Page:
TAYLORVILLE — Christian County Sheriff Bruce Kettelkamp says a new state law banning retailers from selling synthetic drugs known as “bath salts” will be an important tool for law enforcement in combating substances that have become a scourge to rural communities like his.
“With this law, we’re going to be able to go after the retailers, and it’ll help us tremendously,” the sheriff said. “It’s been very frustrating for us in law enforcement dealing with the problem with bath salts because these chemists are out in front of us.”
Kettelkamp joined Gov. Bruce Rauner on Monday at the Christian County Courthouse in Taylorville as the governor signed the bill creating the ban. Effective Jan. 1, it will be a Class 3 felony, publishable by a fine of up to $150,000, to sell or offer for sale “any synthetic or natural material containing any quantity of a cathinone chemical structure.” The law also will allow local governments to revoke the licenses of retailers who are convicted of a violation.
Synthetic cathinones are stimulants that are chemically similar to a controlled substance found in the khat plant and have been sold at retailers such as adult stores, independent convenience stores and head shops, according to a 2011 report from the U.S. Justice Department’s National Drug Intelligence Center. They are typically packaged to look like normal consumer products, hence the nickname “bath salts.”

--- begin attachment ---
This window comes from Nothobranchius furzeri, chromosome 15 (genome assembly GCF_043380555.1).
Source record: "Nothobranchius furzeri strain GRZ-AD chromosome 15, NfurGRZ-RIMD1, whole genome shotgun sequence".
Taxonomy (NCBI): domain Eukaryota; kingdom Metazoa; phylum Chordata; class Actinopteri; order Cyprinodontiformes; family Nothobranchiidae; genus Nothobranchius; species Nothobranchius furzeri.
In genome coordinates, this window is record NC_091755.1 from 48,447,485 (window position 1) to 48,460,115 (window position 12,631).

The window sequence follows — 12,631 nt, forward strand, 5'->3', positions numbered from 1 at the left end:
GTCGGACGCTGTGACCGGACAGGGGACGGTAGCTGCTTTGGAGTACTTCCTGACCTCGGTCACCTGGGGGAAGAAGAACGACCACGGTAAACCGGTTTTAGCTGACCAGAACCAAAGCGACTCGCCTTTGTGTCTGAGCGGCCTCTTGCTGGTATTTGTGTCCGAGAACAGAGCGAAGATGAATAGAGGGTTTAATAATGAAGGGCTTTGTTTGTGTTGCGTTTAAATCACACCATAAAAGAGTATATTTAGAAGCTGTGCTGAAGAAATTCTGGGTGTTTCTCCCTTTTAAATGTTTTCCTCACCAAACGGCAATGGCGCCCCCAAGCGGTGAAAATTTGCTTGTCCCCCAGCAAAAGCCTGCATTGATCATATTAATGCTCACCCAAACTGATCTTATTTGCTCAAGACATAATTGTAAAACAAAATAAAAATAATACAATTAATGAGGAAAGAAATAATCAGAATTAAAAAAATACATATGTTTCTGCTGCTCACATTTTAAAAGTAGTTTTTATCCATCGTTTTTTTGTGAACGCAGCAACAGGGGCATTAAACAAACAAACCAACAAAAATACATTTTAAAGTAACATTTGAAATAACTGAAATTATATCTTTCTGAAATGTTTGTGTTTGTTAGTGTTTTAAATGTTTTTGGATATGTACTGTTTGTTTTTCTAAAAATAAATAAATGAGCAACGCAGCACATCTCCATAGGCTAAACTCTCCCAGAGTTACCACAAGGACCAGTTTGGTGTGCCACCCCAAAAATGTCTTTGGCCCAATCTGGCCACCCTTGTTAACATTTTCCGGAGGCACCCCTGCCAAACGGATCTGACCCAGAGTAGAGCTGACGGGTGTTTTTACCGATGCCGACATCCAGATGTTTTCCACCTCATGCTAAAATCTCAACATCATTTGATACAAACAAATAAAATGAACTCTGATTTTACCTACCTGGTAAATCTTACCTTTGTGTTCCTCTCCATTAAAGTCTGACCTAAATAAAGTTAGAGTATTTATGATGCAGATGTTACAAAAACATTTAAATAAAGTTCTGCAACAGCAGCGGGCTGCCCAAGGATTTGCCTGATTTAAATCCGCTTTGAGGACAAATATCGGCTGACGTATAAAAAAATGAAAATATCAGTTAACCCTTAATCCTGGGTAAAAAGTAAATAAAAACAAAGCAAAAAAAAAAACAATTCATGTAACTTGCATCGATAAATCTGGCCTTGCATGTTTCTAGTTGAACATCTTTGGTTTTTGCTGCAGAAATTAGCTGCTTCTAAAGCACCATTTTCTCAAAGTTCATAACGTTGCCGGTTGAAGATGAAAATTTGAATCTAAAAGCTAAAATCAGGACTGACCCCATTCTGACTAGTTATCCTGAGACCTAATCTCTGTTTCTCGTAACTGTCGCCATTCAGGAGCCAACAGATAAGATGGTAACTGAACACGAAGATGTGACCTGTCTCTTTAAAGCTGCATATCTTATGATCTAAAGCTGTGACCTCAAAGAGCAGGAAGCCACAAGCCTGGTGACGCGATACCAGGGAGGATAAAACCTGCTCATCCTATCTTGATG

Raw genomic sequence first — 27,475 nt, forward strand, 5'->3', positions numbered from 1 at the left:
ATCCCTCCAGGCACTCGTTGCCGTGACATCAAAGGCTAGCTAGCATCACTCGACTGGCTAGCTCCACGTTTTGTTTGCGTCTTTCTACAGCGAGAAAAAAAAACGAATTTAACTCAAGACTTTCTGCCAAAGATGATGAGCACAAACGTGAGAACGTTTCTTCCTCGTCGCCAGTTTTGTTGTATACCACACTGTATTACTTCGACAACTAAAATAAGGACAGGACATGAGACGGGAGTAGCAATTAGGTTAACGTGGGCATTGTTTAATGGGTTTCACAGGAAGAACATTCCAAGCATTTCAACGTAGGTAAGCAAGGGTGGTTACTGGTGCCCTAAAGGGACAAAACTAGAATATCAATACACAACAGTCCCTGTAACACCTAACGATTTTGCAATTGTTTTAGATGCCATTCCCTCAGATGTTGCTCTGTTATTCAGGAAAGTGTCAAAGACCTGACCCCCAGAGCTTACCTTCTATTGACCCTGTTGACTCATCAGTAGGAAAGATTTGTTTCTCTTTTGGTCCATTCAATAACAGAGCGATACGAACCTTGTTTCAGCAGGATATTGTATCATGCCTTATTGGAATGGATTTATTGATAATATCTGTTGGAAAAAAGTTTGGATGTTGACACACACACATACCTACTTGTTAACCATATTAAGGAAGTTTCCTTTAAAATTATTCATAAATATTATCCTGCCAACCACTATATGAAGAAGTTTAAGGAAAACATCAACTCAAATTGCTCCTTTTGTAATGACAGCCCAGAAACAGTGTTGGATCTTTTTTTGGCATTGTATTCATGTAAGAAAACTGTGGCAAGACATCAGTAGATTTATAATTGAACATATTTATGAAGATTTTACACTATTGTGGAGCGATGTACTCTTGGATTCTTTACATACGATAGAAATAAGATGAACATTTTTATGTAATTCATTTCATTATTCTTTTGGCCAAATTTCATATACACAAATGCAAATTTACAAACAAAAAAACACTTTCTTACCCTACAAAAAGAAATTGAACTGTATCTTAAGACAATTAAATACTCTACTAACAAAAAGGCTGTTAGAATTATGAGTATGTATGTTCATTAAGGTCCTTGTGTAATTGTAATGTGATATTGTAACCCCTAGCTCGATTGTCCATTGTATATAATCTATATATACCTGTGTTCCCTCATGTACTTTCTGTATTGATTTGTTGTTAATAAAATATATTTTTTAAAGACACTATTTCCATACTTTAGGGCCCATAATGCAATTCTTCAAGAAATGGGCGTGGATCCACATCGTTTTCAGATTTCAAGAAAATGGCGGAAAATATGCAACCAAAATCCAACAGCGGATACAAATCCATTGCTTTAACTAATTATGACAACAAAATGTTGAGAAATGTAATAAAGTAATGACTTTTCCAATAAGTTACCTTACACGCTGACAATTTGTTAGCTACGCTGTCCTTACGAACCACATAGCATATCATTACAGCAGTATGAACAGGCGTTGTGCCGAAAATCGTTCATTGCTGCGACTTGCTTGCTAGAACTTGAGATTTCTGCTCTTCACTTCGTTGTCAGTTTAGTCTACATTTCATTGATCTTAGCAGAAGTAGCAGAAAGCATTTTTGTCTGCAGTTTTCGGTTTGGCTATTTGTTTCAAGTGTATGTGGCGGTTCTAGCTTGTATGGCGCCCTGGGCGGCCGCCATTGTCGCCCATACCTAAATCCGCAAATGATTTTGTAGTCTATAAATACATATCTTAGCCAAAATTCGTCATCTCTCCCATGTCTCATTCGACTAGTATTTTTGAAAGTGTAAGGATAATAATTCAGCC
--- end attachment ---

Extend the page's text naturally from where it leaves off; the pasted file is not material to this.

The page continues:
As Kettelkamp alluded to, those manufacturing the drugs have eluded authorities by slightly altering the chemical compounds in the drugs.
“This law that we’re signing today helps law enforcement get after the broad category of these cathinones and gets after the labeling — the false, misleading labeling — that can go on these compounds at retailers so we can try to put an end to the ready availability of these very dangerous, very lethal drugs,” Rauner said.
Joining Rauner at the bill-signing event were state Rep. Avery Bourne, R-Raymond, and state Sen. Andy Manar, D-Bunker Hill, who sponsored the bill in their respective chambers.
Bourne called the measure “the first small step” toward addressing an issue that is plaguing communities in her district.
“We will have to continue to stay up on it, continue to hear from our law enforcement on how we can help them at the state level to combat this and help the people not only of Christian County but across the state,” she said.
Manar thanked Christian County State’s Attorney Mike Havera for helping bring the issue to his and Bourne’s attention and for drafting the legislation.
“This is something that’s going to continue, but this bill is another tool in the toolbox for law enforcement officials across the state to combat this growing crisis,” he said.
Alec Laird, manager of government affairs for the Illinois Retail Merchants Association, said the new law “doesn’t really impact our members,” who don’t sell the targeted products.
Kathie Kane-Willis, director of the Illinois Consortium on Drug Policy, said the new law may keep novice users from getting their hands on cathinones at a retail establishment but most likely won’t cut off the supply.
“People who are looking for bath salts or cathinones will purchase them online,” she said, adding that those purchased online may be more potent than what’s available in stores.
“Sometimes when you control one thing, you actually get something that’s worse in its place,” Kane-Willis said.